Today's History Trivia for July 26
1878 Wyatt Earp Kills George Hoyt George Hoyt and other drunken cowboys shoot their guns wildly in Dodge City. No one was injured, however, assistant Marshal Earp, Bat Masterson, and several citizens began firing at them as they fled the scene. Hoyt was wounded and fell from his horse. Earp claimed that he saw Hoyt through his gun sights and fired the fatal shot, killing him that day. Other accounts say he died August 21 after developing gangrene and having his leg amputated.
1956 Sinking of the Andrea Doria The Italian liner Andrea Doria sinks after colliding with the Swedish liner Stockholm the night before. 52 of the more than 1,600 people aboard are killed. One of its lifeboats was found on a New York beach in 1981.
1947 National Security Act of 1947 The act is signed into law by Pres. Truman. It created the "National Military Establishment" (NME). The name was later changed to Department of Defense since NME's pronunciation sounded too much like "Enemy." The act also created the CIA and formed the Air Force as its own military branch.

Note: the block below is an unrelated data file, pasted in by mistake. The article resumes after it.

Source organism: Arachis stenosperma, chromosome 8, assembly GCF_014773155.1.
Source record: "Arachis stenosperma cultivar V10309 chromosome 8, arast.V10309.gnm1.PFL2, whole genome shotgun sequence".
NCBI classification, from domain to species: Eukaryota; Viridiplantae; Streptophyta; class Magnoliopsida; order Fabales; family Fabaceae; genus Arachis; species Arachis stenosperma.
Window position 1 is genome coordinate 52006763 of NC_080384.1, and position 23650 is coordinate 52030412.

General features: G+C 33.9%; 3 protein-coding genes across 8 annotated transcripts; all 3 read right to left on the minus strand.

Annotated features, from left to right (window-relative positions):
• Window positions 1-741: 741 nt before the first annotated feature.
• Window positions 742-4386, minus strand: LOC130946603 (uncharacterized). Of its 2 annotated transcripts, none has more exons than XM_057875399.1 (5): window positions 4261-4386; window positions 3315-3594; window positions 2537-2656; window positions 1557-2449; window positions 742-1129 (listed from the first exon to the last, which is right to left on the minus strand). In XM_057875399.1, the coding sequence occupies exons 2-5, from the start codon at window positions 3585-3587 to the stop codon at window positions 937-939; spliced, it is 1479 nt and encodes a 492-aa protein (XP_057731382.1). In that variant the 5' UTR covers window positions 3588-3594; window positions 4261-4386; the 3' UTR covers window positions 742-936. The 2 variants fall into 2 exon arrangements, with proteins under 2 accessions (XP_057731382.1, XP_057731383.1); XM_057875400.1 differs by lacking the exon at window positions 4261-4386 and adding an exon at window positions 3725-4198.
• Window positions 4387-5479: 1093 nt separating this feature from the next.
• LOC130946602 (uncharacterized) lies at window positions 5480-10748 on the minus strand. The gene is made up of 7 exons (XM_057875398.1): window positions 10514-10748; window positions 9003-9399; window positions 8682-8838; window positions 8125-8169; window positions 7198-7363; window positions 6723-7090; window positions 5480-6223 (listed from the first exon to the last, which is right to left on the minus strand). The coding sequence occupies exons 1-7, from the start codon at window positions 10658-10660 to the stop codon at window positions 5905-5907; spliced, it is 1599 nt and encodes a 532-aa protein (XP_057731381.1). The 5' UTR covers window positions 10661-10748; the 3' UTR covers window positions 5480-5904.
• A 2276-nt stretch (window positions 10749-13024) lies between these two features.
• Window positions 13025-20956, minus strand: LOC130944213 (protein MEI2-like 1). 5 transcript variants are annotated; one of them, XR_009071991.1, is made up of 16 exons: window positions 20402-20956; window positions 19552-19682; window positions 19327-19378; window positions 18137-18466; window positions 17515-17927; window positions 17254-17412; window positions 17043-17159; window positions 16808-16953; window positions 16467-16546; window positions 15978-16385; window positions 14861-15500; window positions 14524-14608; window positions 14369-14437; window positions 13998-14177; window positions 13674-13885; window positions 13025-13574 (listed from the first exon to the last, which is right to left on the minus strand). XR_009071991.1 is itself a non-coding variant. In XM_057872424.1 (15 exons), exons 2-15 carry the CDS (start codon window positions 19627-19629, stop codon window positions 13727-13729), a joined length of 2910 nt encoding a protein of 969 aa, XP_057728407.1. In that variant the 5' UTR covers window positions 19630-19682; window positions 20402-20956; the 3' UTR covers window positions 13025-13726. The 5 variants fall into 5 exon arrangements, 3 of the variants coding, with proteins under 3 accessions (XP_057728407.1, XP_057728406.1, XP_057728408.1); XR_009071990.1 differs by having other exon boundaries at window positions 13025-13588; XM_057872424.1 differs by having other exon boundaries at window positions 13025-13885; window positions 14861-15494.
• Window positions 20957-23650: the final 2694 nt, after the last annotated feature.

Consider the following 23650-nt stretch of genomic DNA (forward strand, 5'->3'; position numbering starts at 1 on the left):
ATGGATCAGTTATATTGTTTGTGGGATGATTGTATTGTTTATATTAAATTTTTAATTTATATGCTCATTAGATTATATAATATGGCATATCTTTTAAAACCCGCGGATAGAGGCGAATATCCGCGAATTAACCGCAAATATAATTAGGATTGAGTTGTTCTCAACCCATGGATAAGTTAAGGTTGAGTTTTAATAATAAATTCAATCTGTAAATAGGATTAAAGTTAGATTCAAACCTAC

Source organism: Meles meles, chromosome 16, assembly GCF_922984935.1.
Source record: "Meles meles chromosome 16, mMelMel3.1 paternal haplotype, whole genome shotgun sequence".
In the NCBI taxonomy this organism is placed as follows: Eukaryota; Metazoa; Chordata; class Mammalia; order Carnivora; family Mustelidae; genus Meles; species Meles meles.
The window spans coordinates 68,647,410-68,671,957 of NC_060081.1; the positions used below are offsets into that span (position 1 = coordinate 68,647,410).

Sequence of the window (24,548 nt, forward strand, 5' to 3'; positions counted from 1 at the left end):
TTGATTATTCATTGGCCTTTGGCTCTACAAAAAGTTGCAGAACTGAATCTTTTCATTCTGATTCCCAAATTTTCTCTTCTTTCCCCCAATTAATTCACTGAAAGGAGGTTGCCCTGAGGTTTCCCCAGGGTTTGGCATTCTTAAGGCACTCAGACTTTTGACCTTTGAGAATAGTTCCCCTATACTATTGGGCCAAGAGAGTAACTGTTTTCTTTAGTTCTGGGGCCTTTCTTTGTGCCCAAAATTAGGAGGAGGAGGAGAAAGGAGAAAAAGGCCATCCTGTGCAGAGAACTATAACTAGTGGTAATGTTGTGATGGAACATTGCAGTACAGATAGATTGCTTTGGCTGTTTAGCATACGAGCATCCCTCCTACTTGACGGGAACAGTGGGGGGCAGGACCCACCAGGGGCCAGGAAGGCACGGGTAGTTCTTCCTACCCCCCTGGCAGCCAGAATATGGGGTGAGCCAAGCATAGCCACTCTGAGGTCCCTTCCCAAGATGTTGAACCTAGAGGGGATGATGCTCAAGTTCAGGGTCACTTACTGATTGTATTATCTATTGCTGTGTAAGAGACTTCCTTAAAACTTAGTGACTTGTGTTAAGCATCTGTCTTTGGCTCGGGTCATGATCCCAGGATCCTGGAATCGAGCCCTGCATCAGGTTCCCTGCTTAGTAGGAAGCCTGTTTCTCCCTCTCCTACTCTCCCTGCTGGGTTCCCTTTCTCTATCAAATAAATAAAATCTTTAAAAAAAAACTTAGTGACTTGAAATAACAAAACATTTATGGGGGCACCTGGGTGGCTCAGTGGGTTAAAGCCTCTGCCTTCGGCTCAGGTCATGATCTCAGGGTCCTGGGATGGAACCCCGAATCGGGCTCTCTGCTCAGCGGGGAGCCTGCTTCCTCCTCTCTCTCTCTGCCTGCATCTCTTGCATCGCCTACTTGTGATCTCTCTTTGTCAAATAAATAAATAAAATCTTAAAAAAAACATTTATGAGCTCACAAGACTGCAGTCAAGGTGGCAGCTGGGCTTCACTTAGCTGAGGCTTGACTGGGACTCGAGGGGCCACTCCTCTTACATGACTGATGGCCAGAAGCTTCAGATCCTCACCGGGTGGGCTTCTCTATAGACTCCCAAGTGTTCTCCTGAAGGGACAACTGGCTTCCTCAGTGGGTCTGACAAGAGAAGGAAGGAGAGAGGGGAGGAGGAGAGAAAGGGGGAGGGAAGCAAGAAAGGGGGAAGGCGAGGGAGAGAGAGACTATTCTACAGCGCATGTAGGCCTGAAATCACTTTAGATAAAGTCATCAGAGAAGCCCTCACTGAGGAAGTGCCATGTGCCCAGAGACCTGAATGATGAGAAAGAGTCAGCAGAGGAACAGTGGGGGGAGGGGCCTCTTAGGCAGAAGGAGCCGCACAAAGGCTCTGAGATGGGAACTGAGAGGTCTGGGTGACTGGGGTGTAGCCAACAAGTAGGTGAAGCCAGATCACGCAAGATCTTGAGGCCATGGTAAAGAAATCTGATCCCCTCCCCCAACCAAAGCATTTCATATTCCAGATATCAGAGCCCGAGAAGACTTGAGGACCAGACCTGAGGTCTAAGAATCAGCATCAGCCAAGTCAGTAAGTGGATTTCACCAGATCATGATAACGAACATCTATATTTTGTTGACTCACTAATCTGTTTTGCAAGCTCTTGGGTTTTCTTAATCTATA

1945 World War II - Potsdam Declaration Issued by the U.S. and Great Britain, it called for Japan's unconditional surrender. They didn't accept.
1943 Smog The first case of "eye-irritating" smog in Los Angeles is reported. Visibility was reduced to less than three blocks.
1938 First televised suicide John Warde jumps from a New York City building.
1926 First Roman Catholic Church in the U.S. consecrated a Basilica The Sanctuary of Our Lady of Victory in Lackawanna, New York.
1908 Federal Bureau of Investigation (FBI) is created.
1788 New York becomes the 11th state.
1775 Benjamin Franklin The colonial leader is chosen Postmaster General by the Continental Congress.
Today's Birthdays for July 26
1739 George Clinton d. 1812 American Revolutionary soldier. 4th U.S. Vice-President (1805-12), 1st and 3rd governor of New York (1777-1795, 1801-1804). As New York governor, he strongly opposed the creation of Vermont as new state, believing the land belonged to New York. Clinton was the first U.S. Vice President to die, and the first to die in office.
1945 Helen Mirren English Oscar-Tony-winning actress. TV: Mystery! (Det. Chief Inspector Jane Tennison of "Prime Suspect").
1944 Kiel Martin d. 1990 American actor. TV: Hill Street Blues (Det. LaRue).